Alaskans have spent decades looking forward to the prospect of a natural gas pipeline to support the economy as Prudhoe Bay, North America's largest oil field, continues its decline.
They may be looking past an even bigger resource than natural gas, however. Heavy oil, which has already been found in vast quantities on the North Slope, may become bigger than Prudhoe, if the technological challenges of developing it can be overcome.
"Heavy oil, that's the prize that's left," said Sen. Joe Thomas, D-Fairbanks, one of several legislators keeping a close eye on heavy oil and its potential for Alaska.
As the Legislature shut down this week so many of its members could attend Energy Council meetings in Washington, D.C., one of the topics on which they'll be getting briefings is heavy oil's potential.
The Department of Energy's National Energy Technology Laboratory released a report analyzing the North Slope's energy potential late last year that estimated the North Slope contains 25-30 billion barrels of heavy oil. That compares to the more than 11 billion barrels of oil that have been produced from Prudhoe Bay since 1977.
That's sparked the interest of companies such as BP, said Eric West, BP's manager of heavy oil team. The company is in the midst of a $100 million test of its ability to extract heavy oil.
The heavy oil resource is mammoth, but the development challenges also are huge. Only a small percentage is likely to be able to be developed, if it can even be done economically.
That's likely to be less than 15 percent, and may be as little as 2 percent of what's there, state officials say.
"It is a challenged resource, but I think it is the next phase for development in the existing oilfield on the North Slope," said Kevin Banks, director of the Division of Oil and Gas in the state's Department of Natural Resources.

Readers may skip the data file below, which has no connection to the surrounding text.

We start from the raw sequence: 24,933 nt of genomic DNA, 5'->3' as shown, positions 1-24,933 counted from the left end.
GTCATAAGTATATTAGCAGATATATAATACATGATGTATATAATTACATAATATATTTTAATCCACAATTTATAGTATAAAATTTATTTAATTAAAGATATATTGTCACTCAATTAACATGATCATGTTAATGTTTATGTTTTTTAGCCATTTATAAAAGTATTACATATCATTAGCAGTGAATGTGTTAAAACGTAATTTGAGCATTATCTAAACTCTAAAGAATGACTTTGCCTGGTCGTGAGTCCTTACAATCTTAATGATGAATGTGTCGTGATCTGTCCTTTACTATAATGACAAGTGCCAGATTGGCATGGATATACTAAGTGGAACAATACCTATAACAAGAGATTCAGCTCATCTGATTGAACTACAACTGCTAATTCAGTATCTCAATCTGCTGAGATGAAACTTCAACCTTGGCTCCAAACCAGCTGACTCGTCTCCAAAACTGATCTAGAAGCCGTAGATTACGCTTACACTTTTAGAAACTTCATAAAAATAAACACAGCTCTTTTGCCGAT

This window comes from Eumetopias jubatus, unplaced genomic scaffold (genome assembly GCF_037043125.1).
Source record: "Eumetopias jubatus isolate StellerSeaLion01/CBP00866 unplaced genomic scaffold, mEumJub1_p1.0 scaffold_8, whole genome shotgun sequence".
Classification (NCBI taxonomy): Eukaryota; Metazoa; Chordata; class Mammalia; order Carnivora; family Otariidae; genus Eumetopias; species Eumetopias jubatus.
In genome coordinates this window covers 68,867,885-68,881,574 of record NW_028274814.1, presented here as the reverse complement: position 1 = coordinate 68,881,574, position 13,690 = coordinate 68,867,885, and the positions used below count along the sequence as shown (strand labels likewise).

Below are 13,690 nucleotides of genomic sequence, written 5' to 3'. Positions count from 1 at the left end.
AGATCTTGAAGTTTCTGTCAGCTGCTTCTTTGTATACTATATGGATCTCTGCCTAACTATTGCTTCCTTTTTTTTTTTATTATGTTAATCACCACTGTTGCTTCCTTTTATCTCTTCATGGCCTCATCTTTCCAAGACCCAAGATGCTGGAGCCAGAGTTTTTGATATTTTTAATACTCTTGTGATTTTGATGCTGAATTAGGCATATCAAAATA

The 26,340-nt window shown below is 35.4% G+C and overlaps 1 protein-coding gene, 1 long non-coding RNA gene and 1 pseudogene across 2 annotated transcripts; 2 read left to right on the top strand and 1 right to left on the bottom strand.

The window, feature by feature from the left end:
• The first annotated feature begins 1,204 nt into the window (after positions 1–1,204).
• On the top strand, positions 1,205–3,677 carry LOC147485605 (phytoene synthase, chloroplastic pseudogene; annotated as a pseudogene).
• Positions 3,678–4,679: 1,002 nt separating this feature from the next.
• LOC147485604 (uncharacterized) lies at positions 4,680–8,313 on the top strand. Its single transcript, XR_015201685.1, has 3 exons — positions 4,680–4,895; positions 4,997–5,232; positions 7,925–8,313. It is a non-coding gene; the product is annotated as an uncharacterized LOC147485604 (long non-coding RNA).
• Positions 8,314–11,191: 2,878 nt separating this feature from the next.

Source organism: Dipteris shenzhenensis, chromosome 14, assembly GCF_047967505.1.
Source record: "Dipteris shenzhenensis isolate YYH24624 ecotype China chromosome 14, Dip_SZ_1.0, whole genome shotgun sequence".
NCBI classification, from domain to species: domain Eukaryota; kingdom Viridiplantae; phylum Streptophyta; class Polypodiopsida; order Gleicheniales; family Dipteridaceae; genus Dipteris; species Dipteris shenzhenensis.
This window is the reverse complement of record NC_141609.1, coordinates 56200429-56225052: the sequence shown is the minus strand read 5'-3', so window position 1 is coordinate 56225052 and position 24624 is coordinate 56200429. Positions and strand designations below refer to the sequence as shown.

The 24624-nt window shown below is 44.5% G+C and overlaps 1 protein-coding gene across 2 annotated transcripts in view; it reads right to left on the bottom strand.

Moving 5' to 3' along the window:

West said heavy oil's challenges go beyond getting the thick, viscous stuff out of the ground. Heavy oil can have costs well beyond regular, lighter oil.
When it has been extracted, producers find that refiners pay significantly less for it and aren't always geared up to handle it.
"Heavy oil fetches a lower price," West said. When crude oil was going for $100 a barrel, heavy oil was going for $10 less per barrel.
Small amounts of heavy oil are already being produced in Alaska, and in larger amounts elsewhere.
Heavy oil also can be a challenge to ship. Too thick for regular pipeline pumps to handle, heavy oil must be mixed with lighter oil to flow through the trans-Alaska pipeline, he said.
That provides some impetus for development, as the amount of oil flowing through TAPS decreases as Prudhoe Bay and neighboring fields age. If flow declines too much, there might not be enough to dilute the heavy oil with, West warned.
"We can't do heavy oil after we do light oil; we have to do heavy oil now," he said.
BP has been studying various methods of producing heavy oil, but West estimated they were still five to six years away from finding the answers they need.
Department of Revenue Commissioner Pat Galvin said Alaska's oil tax system already is set up to encourage heavy oil by taking into account its higher production costs and lower profitability.
Thomas said developing heavy oil is important because much of the production infrastructure to do it already is in place at the Prudhoe and Kuparuk fields, among others. It can be developed with less cost and impact there than it could be elsewhere.
Heavy oil could extend the life of the North Slope, which could continue producing oil through TAPS for even longer, Banks said.
"It extends the life of the field. It rejuvenates it," he said.
"It means an longer life for the Slope," Thomas said. "Rather than a gas future, it means a mixed oil and gas future."
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